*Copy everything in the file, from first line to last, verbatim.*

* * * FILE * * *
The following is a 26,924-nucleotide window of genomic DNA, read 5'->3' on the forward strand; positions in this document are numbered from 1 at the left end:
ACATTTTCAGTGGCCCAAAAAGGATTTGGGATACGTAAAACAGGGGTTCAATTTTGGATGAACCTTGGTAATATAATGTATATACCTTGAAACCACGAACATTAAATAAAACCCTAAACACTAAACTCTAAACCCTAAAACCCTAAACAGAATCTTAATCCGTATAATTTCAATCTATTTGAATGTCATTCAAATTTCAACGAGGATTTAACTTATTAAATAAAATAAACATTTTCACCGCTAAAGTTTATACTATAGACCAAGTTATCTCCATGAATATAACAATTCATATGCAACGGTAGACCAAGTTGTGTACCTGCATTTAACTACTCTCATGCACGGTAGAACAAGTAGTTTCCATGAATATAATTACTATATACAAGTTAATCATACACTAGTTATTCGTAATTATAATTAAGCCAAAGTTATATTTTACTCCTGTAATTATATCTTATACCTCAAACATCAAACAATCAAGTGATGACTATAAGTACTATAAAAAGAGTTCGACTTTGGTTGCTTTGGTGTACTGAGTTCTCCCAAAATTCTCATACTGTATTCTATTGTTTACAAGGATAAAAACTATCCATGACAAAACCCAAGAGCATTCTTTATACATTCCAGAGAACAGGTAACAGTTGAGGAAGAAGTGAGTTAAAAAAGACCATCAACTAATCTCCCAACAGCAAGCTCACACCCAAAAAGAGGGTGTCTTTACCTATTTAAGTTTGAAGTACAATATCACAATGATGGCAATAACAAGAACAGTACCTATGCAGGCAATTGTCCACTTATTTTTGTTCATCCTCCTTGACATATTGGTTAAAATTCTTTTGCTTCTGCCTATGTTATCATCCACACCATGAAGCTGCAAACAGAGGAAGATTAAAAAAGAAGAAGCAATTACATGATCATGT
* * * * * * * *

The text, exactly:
The following is a 26,924-nucleotide window of genomic DNA, read 5'->3' on the forward strand; positions in this document are numbered from 1 at the left end:
ACATTTTCAGTGGCCCAAAAAGGATTTGGGATACGTAAAACAGGGGTTCAATTTTGGATGAACCTTGGTAATATAATGTATATACCTTGAAACCACGAACATTAAATAAAACCCTAAACACTAAACTCTAAACCCTAAAACCCTAAACAGAATCTTAATCCGTATAATTTCAATCTATTTGAATGTCATTCAAATTTCAACGAGGATTTAACTTATTAAATAAAATAAACATTTTCACCGCTAAAGTTTATACTATAGACCAAGTTATCTCCATGAATATAACAATTCATATGCAACGGTAGACCAAGTTGTGTACCTGCATTTAACTACTCTCATGCACGGTAGAACAAGTAGTTTCCATGAATATAATTACTATATACAAGTTAATCATACACTAGTTATTCGTAATTATAATTAAGCCAAAGTTATATTTTACTCCTGTAATTATATCTTATACCTCAAACATCAAACAATCAAGTGATGACTATAAGTACTATAAAAAGAGTTCGACTTTGGTTGCTTTGGTGTACTGAGTTCTCCCAAAATTCTCATACTGTATTCTATTGTTTACAAGGATAAAAACTATCCATGACAAAACCCAAGAGCATTCTTTATACATTCCAGAGAACAGGTAACAGTTGAGGAAGAAGTGAGTTAAAAAAGACCATCAACTAATCTCCCAACAGCAAGCTCACACCCAAAAAGAGGGTGTCTTTACCTATTTAAGTTTGAAGTACAATATCACAATGATGGCAATAACAAGAACAGTACCTATGCAGGCAATTGTCCACTTATTTTTGTTCATCCTCCTTGACATATTGGTTAAAATTCTTTTGCTTCTGCCTATGTTATCATCCACACCATGAAGCTGCAAACAGAGGAAGATTAAAAAAGAAGAAGCAATTACATGATCATGT